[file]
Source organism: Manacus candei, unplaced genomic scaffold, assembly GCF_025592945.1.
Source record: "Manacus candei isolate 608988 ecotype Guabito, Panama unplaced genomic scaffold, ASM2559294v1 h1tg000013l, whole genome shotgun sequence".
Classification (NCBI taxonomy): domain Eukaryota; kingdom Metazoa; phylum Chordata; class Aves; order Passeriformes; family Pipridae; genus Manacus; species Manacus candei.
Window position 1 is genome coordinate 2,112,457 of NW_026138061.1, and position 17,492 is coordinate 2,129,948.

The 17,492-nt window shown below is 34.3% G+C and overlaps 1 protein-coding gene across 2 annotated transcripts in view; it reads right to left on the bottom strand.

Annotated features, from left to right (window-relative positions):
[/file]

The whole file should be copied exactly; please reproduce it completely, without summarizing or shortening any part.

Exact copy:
Source organism: Manacus candei, unplaced genomic scaffold, assembly GCF_025592945.1.
Source record: "Manacus candei isolate 608988 ecotype Guabito, Panama unplaced genomic scaffold, ASM2559294v1 h1tg000013l, whole genome shotgun sequence".
Classification (NCBI taxonomy): domain Eukaryota; kingdom Metazoa; phylum Chordata; class Aves; order Passeriformes; family Pipridae; genus Manacus; species Manacus candei.
Window position 1 is genome coordinate 2,112,457 of NW_026138061.1, and position 17,492 is coordinate 2,129,948.

The 17,492-nt window shown below is 34.3% G+C and overlaps 1 protein-coding gene across 2 annotated transcripts in view; it reads right to left on the bottom strand.

Annotated features, from left to right (window-relative positions):